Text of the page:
Whose Image Do You Bear and Why Does It Matter?

By Mark D. Roberts

January 18, 2017

They brought the coin, and [Jesus] asked them, “Whose image is this? And whose inscription?” “Caesar’s,” they replied. Then Jesus said to them, “Give back to Caesar what is Caesar’s and to God what is God’s.”

Mark 12:16-17


A baby exploring their reflection in a mirror.In yesterday’s Life for Leaders devotion, we began reflecting on Mark 12:13-17, a passage that describes a curious dialogue between Jesus and some Jewish leaders. They tried to trap him into saying something that would get him in trouble either with the Roman authorities or with his Jewish followers. The issue was whether or not Jews should pay the imperial tax to Caesar.

Jesus’s response confounded his interlocutors. Rather than answering their question, he asked them a question. Holding up a small Roman coin, Jesus asked, “Whose image is this? And whose inscription?” They answered, “Caesar’s” (12:16). In response, Jesus said, “Give back to Caesar what is Caesar’s and to God what is God’s” (12:17).

The Theology of Work commentary on this passage offers insight into what lies beneath Jesus’s obvious reference to the image of Caesar on the coin: “The response of Jesus to the trap revolves around the concepts of image and ownership. Examining the common denarius coin (essentially, a day’s wage), Jesus asks whose “image” (or even “icon”) is upon the coin. The point of the question is probably to allude deliberately to Genesis 1:26-27 (humans made in the image of God) in order to create a contrast. Coins bear the image of the emperor, but humans bear the image of God. Give to the emperor what is his (money), but give to God what is his (our very lives). The core element, that humans bear the imago Dei, is unstated, but it is surely implied by the parallelism built into the logic of the argument.”

What Jesus understood was that human beings bear God’s image, even as Roman coins bear the image of Caesar. We were created in God’s image and likeness, according to Genesis 1:26-27. Scholars debate the nuances of this truth, but the main point is obvious. God created us to be, in key ways, like God. And, as Genesis explains, God created us to act, in key ways, like God. Even as God created all things, so we were created in his image to “Be fruitful and increase in number, fill the earth and subdue it” (Gen 1:28). Just as God is revealed in Genesis 1 as a worker, so we are to be co-workers with God.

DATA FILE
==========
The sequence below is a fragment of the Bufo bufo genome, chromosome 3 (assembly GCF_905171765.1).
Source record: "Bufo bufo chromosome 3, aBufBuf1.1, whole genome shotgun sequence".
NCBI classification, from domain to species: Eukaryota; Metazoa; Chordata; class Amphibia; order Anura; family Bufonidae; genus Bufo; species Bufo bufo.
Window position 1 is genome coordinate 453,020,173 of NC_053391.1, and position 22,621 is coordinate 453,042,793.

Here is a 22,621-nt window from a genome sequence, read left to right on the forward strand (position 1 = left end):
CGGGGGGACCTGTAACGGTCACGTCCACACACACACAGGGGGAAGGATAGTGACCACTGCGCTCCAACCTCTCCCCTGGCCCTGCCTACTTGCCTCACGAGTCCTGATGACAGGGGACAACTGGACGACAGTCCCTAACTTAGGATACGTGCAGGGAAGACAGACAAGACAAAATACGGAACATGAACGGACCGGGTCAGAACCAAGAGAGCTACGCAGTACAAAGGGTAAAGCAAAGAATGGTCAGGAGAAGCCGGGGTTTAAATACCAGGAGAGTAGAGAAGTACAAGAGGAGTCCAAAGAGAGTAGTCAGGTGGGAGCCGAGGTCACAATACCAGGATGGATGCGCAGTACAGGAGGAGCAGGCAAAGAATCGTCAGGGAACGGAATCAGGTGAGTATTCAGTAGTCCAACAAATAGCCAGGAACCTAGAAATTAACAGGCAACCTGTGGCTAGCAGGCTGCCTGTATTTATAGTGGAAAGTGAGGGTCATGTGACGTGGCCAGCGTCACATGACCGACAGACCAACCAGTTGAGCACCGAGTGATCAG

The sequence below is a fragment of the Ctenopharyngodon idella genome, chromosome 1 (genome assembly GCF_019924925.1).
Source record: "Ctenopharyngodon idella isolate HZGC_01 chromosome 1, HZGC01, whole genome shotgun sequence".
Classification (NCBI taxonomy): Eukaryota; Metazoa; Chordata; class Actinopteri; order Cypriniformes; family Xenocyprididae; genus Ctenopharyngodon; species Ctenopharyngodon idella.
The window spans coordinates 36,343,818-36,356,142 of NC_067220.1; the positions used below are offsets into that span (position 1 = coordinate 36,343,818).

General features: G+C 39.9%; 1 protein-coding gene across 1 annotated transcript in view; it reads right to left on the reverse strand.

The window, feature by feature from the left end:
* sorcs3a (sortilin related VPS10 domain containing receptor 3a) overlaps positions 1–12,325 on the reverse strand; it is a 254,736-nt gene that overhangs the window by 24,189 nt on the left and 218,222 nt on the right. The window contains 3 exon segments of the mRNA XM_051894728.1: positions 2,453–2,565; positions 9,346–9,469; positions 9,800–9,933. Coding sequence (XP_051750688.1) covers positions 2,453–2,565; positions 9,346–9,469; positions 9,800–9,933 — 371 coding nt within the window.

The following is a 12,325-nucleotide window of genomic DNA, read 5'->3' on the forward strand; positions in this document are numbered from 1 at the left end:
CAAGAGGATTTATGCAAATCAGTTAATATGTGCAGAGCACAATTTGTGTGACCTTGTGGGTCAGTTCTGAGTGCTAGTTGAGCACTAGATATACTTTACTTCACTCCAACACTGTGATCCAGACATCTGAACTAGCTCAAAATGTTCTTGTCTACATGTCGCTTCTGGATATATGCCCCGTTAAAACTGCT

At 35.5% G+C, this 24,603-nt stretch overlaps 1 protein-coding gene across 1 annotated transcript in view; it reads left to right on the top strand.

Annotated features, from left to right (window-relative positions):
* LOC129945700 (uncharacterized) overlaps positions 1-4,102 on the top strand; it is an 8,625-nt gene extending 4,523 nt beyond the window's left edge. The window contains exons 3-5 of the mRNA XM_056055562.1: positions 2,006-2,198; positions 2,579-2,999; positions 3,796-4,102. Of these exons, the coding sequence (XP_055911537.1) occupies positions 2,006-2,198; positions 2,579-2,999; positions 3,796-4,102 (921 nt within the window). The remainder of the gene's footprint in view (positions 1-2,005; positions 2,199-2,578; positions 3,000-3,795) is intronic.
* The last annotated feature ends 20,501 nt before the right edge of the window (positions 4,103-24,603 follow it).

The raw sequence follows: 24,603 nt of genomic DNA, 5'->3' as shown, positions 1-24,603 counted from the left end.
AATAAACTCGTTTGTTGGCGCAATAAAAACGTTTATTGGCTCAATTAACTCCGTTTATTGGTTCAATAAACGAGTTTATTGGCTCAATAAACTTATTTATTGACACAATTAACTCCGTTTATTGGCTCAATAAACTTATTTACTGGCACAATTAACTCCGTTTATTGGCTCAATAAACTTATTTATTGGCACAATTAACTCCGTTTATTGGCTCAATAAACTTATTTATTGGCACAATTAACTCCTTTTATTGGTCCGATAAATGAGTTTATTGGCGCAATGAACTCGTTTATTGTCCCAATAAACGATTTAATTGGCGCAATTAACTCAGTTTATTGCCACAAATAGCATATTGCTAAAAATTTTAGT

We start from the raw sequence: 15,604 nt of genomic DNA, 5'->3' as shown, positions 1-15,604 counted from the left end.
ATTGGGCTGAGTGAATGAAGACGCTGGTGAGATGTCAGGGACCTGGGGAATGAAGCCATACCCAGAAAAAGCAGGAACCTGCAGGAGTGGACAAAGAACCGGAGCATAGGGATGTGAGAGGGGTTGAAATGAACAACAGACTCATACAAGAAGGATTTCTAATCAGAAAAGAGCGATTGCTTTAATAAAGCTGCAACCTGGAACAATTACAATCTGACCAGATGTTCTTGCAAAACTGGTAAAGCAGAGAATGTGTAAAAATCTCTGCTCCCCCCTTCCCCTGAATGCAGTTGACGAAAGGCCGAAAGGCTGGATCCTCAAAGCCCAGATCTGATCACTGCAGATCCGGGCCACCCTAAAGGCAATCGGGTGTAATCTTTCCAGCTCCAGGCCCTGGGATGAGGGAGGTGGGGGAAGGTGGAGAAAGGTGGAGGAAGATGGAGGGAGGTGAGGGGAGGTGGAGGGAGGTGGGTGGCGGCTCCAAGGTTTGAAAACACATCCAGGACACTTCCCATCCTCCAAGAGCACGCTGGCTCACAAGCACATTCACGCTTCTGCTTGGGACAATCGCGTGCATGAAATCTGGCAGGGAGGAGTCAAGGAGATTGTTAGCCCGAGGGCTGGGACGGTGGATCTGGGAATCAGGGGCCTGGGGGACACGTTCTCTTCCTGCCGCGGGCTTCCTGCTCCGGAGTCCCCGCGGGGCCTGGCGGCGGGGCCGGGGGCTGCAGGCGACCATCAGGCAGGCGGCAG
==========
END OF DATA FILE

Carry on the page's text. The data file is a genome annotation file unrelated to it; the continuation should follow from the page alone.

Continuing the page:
Thus, if we are to “Give back to . . . God what is God’s,” namely, our very selves, our whole lives, then we will do this substantially through our work. Remember, this doesn’t mean only the work for which we are paid. Our work includes giving birth to and nurturing children, caring for aging parents, washing the dishes, building homes for the homeless, singing in the choir at church, etc. Yet, for most of us, we give back to God by working faithfully in our occupation, seeking to honor God in all we do. We give back to God what is God’s when we add up a column of numbers correctly, teach math to middle school students, represent a client honestly, start a business that adds value to the world, and lead a corporation to treat its employees with justice and grace. We give back to God what is God’s when we live each moment for his purposes and glory, guided by his truth, empowered by his Spirit, and engaged with his community.


If you were to think of your whole life as giving back to God what is God’s, what difference might this make in how you live each day? In how you work? In how you act at home? In what you do with your money? In how you use your time away from work? In how you act when you’re with your friends?

What might you do, practically speaking, to remind yourself that you bear God’s image?


Gracious God, thank you for creating us in your image. What an incredible honor . . . and responsibility! You have designed us to be like you and to act like you. In particular, you have made us to work, even as you worked in creating the world, and are working still.

Help me, dear Lord, to honor you in my daily work, whatever I’m doing, wherever I am. May I offer my work to you as an expression of worship and gratitude. Use my labors, however modest they may be, for your purposes and glory. May I contribute to the fruitfulness of this world, and to the flourishing of your peace and justice on earth. Amen.


Explore more at the Theology of Work Project online Bible commentaryPeople are Created in God’s Image (Genesis 1:26, 27; 5:1)


Mark D. Roberts

Senior Strategist

Dr. Mark D. Roberts is a Senior Strategist for Fuller’s Max De Pree Center for Leadership, where he focuses on the spiritual development and thriving of leaders. He is the principal writer of the daily devotional, Life for Leaders,...

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